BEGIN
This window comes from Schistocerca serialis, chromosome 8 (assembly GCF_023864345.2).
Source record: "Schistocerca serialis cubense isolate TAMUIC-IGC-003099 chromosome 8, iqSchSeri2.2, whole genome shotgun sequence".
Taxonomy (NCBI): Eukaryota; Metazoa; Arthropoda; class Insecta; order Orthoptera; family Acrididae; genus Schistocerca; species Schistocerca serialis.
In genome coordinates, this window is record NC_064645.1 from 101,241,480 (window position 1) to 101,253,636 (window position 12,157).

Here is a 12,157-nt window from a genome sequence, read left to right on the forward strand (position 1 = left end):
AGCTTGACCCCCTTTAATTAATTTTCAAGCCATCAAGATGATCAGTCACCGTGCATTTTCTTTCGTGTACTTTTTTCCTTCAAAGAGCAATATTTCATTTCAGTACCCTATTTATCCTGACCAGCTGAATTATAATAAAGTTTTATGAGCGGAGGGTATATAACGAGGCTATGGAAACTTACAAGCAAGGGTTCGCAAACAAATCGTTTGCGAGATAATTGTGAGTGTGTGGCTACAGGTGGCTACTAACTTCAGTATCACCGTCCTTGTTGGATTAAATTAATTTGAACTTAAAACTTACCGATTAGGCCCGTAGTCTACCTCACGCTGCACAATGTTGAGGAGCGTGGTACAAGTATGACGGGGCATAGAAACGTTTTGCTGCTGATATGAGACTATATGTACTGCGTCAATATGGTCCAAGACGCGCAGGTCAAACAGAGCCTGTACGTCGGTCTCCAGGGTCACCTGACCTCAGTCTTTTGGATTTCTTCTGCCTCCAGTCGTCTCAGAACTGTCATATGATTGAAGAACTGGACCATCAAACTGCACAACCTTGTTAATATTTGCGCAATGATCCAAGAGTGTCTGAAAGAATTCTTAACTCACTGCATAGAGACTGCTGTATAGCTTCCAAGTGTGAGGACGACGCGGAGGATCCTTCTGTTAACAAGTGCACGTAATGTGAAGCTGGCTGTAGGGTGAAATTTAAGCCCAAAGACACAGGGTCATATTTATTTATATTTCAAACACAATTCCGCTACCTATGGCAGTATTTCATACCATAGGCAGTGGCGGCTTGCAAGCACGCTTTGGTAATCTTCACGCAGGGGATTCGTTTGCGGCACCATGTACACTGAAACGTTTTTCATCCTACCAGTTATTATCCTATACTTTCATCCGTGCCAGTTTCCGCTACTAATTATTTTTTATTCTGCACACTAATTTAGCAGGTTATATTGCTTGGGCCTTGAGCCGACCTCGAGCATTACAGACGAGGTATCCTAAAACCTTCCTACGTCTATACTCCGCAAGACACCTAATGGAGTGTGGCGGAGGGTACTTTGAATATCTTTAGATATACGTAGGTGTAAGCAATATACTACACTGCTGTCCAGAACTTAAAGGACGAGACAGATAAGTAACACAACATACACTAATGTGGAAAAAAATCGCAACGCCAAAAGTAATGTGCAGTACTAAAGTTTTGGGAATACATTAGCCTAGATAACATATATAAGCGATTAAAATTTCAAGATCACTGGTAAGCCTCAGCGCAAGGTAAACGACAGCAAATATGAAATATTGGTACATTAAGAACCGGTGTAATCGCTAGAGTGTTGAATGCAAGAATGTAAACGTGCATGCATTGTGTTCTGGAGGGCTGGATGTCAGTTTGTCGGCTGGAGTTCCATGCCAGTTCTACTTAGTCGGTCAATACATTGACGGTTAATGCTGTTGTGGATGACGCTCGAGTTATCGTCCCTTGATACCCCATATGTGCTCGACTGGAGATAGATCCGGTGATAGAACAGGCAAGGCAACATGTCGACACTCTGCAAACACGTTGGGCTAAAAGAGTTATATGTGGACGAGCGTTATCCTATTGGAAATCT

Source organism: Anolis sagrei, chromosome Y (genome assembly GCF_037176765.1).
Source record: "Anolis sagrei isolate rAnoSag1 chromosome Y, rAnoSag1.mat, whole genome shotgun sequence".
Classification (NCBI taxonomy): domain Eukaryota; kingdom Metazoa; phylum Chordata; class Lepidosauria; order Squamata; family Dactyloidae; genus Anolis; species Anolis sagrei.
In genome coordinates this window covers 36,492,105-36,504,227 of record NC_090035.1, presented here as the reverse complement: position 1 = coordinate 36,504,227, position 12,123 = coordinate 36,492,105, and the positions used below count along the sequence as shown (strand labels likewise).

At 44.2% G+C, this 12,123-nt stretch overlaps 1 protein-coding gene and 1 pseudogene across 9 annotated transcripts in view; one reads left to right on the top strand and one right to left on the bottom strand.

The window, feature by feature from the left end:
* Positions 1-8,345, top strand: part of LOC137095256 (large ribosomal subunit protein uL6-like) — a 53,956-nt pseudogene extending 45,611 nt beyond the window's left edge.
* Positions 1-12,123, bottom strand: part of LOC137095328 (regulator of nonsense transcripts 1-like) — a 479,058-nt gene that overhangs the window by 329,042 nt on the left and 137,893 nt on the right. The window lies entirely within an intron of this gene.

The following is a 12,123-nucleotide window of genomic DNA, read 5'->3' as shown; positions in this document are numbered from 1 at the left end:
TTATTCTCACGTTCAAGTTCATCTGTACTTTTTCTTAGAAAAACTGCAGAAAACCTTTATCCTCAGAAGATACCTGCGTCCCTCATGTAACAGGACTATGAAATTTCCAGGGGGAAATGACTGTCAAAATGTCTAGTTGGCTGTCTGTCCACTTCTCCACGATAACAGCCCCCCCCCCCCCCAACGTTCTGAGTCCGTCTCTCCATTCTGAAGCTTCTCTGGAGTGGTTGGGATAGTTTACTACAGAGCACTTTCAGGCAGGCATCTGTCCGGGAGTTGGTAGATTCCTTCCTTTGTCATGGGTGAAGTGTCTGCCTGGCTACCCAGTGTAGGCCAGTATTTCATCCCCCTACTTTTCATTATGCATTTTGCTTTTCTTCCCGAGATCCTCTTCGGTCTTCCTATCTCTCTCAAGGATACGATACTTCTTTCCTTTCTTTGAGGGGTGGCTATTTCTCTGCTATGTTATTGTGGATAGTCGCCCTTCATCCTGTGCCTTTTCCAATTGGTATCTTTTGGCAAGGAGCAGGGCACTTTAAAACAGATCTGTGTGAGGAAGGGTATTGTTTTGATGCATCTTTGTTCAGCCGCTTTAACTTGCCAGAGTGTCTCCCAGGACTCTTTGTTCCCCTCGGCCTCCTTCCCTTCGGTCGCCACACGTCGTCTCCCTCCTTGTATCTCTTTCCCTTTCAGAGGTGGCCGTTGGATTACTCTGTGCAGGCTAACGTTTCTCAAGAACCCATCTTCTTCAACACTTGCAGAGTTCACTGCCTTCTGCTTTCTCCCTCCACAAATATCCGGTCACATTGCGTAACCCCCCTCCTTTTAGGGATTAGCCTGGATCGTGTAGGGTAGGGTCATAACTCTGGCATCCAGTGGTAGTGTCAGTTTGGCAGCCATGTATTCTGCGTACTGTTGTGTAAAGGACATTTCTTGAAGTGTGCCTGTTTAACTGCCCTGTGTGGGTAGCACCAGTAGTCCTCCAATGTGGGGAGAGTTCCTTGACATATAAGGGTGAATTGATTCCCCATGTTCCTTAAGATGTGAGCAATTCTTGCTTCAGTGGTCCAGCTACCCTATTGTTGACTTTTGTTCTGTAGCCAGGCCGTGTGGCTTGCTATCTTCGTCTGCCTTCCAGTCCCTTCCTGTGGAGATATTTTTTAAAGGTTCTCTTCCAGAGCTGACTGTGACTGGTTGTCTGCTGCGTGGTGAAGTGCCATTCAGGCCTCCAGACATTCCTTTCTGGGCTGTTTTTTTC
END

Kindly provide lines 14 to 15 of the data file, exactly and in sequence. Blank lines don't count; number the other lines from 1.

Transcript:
* Positions 1-12,123, bottom strand: part of LOC137095328 (regulator of nonsense transcripts 1-like) — a 479,058-nt gene that overhangs the window by 329,042 nt on the left and 137,893 nt on the right. The window lies entirely within an intron of this gene.

The following is a 12,123-nucleotide window of genomic DNA, read 5'->3' as shown; positions in this document are numbered from 1 at the left end: